We Were on Duty is an oral history of the survivors who were on duty at the Pentagon on September 11. In their own words, you'll hear of their harrowing escape, the ordeals of their burn treatments; and how they've turned to heaven, their families and their military training to pull them through. (1:00:00)

The following stories are not available on the Internet. Contact your local public radio station to see if or when they will be broadcast in your area.

The Capitalist and the Theologian
AARP Radio - Washington, DC
When economist Knight Kiplinger and divinity professor Harvey Cox first met days after 9/11, they predicted major shifts in American attitudes as a result of the tragedy. Now they say they were wrong. Reunited a year later, they update their unique and compelling perspectives. (59:00)

Rising Daily From the Ashes
Ginger Miles - New York, NY
On the morning of Sept. 11, 2001, NPR listeners heard producer Ginger Miles describe the World Trade Center Towers crumbling as she watched from her kitchen window a block away. This is her story of what happened to her building, her neighbors, and her world in the year following. (29:00)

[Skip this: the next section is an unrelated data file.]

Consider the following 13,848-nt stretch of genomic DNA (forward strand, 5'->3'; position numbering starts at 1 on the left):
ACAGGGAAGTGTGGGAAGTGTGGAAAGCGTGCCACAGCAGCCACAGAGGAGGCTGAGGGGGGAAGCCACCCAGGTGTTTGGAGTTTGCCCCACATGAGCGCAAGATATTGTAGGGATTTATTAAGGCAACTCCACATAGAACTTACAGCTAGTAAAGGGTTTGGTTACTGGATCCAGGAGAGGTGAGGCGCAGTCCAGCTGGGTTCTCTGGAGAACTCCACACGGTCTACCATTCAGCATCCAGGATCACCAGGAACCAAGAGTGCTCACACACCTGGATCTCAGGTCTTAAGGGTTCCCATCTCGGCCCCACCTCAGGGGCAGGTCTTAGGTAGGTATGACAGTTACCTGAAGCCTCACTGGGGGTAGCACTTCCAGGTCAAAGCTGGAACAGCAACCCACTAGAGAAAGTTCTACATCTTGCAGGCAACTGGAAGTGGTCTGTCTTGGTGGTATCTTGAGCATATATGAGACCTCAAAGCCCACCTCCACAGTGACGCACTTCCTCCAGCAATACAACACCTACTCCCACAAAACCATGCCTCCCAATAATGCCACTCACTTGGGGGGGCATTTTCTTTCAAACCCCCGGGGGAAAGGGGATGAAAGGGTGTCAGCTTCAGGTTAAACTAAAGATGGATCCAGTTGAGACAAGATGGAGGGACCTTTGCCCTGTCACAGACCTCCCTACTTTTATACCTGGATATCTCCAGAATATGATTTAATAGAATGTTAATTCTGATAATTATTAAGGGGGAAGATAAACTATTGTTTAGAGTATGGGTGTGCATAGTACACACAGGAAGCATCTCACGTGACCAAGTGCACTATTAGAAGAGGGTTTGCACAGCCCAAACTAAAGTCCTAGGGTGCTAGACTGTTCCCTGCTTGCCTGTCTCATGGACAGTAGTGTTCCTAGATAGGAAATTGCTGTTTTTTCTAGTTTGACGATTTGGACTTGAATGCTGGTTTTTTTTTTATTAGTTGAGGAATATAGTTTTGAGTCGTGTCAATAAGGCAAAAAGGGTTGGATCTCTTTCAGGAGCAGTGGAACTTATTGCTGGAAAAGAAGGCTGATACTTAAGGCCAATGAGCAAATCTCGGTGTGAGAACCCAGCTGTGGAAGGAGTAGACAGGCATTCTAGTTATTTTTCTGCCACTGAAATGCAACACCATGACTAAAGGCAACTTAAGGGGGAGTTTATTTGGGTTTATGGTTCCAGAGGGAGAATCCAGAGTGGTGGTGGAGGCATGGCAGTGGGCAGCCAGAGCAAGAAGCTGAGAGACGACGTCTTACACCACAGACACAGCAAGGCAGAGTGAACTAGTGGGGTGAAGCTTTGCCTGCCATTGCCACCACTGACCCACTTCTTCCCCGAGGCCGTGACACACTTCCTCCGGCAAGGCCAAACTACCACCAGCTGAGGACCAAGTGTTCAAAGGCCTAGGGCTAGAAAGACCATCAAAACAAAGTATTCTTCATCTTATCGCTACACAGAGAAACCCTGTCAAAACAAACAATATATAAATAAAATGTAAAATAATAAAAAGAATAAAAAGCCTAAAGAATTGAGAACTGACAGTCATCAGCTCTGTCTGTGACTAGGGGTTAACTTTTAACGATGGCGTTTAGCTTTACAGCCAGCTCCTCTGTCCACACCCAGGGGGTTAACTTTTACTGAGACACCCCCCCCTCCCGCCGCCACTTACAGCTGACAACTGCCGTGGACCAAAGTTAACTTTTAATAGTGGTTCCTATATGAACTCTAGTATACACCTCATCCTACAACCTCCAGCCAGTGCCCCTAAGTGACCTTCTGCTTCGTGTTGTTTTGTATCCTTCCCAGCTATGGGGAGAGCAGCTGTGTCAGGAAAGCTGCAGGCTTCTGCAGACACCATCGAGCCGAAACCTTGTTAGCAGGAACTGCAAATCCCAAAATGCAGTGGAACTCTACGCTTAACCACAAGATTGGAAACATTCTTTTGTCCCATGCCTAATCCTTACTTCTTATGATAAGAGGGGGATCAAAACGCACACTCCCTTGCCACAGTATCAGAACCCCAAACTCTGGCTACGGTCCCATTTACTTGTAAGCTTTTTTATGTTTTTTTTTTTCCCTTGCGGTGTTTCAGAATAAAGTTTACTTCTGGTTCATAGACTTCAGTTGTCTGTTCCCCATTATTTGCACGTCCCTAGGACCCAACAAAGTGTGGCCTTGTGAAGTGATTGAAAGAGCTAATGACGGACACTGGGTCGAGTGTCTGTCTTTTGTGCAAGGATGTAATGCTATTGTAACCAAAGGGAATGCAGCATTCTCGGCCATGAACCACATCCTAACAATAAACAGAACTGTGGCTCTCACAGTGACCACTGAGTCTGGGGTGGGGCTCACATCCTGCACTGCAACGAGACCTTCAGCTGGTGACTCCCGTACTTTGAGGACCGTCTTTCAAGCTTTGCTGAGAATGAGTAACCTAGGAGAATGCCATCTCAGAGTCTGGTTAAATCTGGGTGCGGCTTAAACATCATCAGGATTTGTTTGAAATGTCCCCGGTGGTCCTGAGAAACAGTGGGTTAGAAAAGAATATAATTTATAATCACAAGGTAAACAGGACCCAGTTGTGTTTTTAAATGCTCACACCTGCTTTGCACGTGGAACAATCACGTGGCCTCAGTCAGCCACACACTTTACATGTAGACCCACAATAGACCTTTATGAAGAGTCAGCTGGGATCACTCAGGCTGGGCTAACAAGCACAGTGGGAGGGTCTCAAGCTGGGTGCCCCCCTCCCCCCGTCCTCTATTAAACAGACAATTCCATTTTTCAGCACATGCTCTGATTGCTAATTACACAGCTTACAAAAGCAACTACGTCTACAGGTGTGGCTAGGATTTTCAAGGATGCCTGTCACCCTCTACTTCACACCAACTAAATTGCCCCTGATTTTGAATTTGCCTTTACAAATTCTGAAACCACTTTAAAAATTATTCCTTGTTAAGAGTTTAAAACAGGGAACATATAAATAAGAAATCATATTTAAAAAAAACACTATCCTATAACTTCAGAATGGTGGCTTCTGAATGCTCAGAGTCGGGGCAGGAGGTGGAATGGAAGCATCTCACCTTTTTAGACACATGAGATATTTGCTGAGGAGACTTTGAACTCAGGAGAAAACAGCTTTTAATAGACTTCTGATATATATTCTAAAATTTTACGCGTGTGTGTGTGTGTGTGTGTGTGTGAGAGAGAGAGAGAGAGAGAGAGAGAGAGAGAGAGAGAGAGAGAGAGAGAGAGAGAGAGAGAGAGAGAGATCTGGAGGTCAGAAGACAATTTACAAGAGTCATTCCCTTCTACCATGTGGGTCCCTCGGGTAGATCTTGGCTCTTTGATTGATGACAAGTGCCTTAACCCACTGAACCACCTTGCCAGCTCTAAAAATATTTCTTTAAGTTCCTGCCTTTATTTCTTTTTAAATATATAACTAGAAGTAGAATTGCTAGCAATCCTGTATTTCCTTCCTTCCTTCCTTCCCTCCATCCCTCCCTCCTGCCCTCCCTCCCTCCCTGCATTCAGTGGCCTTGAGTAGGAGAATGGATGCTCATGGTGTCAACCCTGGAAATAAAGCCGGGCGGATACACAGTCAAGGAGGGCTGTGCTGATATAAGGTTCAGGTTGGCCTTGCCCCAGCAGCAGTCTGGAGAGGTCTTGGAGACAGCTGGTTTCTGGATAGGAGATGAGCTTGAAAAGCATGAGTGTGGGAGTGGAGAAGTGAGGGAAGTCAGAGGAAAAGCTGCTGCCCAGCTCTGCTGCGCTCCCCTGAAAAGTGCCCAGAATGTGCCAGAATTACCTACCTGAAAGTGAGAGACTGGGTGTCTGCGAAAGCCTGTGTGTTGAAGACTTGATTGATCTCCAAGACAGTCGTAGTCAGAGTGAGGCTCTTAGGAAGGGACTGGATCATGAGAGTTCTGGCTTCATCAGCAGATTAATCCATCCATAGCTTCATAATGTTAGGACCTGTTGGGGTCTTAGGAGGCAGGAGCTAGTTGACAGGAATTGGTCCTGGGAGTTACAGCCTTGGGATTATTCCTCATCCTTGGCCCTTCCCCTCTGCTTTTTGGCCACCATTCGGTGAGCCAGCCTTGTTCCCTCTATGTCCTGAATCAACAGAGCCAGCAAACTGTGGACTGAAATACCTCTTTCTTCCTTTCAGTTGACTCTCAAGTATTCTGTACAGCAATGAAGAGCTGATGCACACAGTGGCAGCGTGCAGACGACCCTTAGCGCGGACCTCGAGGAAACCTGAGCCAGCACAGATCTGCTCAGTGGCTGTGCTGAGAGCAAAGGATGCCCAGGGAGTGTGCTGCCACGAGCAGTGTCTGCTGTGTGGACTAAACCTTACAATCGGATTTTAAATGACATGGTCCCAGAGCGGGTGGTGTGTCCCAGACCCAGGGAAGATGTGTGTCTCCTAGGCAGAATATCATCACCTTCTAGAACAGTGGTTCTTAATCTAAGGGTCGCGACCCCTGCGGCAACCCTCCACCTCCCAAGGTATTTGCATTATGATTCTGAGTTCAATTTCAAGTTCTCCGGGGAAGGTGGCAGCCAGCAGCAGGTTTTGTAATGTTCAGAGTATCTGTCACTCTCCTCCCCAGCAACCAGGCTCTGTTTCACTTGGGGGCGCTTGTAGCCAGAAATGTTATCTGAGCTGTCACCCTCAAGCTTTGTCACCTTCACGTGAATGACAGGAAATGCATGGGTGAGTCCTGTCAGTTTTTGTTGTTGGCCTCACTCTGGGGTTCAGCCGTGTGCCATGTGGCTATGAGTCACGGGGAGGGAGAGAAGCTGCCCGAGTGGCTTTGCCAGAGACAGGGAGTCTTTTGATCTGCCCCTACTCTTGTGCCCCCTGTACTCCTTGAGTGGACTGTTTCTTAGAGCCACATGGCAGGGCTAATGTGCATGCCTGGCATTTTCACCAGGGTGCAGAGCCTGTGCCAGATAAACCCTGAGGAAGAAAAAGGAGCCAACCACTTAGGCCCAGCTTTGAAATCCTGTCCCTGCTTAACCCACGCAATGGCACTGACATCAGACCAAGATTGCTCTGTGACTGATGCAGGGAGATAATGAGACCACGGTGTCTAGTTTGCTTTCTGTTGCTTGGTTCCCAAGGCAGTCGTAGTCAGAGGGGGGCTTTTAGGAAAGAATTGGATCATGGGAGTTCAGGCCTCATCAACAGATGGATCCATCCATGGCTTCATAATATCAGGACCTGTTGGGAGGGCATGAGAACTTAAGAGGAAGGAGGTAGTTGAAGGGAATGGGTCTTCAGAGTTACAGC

Studio 360: Memorials and Memory
WNYC - New York, NY
What do you remember a year after Sept. 11, 2001? Studio 360 looks at the human desire to make present what has been lost, finding joy and sadness in painting, poetry, and totem poles. Also, we look at how music and memory intersect after a catastrophe. (59:00)

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  Major funding for Understanding America after 9/11 is provided by the Corporation for Public Broadcasting.

UnderstandingAmerica.org is comprised of the collective work of public radio stations, producers and networks around the world. Copyright to individual programs is held by the producing entity. All other copyrights are held by Minnesota Public Radio, 2002. All right reserved.